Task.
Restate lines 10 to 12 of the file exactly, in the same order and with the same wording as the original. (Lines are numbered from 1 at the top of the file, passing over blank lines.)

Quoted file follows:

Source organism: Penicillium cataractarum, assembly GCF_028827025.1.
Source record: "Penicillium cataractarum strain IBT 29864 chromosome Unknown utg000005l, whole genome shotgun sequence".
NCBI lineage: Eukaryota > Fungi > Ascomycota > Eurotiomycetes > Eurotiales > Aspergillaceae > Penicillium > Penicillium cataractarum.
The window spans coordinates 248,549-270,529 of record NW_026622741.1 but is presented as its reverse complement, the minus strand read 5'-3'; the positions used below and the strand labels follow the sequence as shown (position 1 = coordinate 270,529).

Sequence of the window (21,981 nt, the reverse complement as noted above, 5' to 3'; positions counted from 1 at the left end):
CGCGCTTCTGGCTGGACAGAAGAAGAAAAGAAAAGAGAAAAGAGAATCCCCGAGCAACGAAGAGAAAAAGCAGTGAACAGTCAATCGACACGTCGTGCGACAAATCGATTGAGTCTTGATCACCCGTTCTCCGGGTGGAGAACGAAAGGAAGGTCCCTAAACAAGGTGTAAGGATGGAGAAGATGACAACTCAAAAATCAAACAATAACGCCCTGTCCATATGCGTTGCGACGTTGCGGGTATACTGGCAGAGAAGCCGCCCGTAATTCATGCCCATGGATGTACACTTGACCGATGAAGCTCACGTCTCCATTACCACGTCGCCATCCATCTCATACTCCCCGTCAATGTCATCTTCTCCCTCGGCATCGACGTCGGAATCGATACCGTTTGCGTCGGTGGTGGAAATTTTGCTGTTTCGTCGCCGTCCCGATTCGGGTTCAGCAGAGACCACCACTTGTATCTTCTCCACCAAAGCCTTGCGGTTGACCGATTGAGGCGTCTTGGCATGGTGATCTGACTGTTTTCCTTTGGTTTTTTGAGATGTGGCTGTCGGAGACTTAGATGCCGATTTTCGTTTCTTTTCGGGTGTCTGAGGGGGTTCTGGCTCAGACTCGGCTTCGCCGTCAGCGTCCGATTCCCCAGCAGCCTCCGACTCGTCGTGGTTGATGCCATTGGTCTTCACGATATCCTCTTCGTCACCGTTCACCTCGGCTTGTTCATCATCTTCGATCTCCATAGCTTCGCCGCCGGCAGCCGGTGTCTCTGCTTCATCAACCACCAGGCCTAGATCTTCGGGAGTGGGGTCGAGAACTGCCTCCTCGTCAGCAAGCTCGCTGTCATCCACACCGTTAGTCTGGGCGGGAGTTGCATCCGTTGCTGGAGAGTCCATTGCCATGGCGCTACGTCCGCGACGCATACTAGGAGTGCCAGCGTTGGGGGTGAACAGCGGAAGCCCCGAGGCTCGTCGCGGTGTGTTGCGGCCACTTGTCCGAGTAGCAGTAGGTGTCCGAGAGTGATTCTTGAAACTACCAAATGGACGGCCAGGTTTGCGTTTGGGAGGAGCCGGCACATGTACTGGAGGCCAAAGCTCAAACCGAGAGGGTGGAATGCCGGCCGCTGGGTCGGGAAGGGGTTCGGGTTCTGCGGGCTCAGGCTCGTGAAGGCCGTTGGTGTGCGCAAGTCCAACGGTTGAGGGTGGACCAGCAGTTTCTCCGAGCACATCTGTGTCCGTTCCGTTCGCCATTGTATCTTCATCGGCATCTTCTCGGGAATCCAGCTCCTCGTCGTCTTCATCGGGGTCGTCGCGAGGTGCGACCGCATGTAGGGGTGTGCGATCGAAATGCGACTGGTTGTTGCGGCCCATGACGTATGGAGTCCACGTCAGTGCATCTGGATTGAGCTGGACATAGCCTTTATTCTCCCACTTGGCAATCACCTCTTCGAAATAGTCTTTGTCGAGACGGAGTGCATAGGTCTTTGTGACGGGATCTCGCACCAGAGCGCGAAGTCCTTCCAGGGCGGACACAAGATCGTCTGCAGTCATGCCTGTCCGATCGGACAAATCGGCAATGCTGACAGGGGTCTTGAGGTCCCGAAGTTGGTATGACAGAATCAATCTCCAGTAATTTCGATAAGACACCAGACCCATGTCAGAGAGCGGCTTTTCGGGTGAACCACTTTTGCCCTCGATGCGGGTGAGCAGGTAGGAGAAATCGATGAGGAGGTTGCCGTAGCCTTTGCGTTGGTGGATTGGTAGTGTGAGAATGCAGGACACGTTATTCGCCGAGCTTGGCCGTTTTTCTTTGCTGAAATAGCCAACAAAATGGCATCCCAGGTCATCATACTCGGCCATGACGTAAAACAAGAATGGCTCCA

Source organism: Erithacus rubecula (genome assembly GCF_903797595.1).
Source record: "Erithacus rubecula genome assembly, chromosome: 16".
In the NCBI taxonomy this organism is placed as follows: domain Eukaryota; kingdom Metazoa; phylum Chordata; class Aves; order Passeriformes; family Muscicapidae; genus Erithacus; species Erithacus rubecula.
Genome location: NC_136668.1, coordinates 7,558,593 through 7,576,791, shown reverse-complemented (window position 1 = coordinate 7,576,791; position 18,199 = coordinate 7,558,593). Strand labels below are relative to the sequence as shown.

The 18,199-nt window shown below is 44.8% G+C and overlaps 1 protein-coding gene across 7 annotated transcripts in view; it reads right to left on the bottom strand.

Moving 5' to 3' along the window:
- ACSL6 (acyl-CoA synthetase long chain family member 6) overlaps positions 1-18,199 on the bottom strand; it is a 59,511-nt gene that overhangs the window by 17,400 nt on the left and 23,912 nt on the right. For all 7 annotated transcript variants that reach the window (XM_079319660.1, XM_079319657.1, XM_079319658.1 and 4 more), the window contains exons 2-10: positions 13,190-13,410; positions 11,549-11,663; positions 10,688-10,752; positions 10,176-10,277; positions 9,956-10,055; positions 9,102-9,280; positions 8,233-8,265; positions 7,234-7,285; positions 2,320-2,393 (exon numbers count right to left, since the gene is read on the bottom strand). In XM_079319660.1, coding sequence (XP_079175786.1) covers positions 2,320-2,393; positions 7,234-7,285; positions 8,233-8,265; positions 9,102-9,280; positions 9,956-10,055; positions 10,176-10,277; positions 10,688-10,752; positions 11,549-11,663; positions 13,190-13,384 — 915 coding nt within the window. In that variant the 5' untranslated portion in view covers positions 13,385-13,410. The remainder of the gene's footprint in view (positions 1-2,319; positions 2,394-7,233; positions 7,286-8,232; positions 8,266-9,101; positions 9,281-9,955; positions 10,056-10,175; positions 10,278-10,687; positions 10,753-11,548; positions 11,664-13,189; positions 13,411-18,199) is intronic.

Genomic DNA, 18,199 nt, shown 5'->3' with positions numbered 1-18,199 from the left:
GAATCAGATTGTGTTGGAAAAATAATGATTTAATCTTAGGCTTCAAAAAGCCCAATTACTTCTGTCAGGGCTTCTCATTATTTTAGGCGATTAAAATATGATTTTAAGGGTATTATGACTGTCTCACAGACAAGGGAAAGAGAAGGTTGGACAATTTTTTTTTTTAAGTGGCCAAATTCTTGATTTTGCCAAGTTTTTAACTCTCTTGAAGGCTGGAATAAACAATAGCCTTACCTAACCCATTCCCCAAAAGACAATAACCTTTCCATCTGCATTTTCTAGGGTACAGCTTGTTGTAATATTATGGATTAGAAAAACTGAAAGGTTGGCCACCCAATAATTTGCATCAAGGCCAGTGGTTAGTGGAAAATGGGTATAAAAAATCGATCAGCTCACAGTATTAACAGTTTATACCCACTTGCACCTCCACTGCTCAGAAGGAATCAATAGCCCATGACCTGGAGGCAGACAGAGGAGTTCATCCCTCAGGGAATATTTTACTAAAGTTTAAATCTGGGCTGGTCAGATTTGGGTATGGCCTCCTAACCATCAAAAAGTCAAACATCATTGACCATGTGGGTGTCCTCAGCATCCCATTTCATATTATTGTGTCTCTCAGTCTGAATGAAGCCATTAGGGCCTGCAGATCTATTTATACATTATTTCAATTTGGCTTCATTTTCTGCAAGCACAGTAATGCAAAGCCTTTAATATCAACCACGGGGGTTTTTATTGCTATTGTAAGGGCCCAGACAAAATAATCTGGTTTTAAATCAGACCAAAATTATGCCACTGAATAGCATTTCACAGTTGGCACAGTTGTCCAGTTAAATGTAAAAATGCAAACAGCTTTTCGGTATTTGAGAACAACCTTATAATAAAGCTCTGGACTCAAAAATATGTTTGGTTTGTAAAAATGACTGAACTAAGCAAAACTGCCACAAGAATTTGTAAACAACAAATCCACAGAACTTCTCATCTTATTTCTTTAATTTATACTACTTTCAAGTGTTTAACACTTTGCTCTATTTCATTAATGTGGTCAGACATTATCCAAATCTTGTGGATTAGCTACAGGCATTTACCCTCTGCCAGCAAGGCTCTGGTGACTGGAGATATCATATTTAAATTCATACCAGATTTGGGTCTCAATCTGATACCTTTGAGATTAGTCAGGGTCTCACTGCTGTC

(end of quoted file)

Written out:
Genome location: NC_136668.1, coordinates 7,558,593 through 7,576,791, shown reverse-complemented (window position 1 = coordinate 7,576,791; position 18,199 = coordinate 7,558,593). Strand labels below are relative to the sequence as shown.

The 18,199-nt window shown below is 44.8% G+C and overlaps 1 protein-coding gene across 7 annotated transcripts in view; it reads right to left on the bottom strand.

Moving 5' to 3' along the window: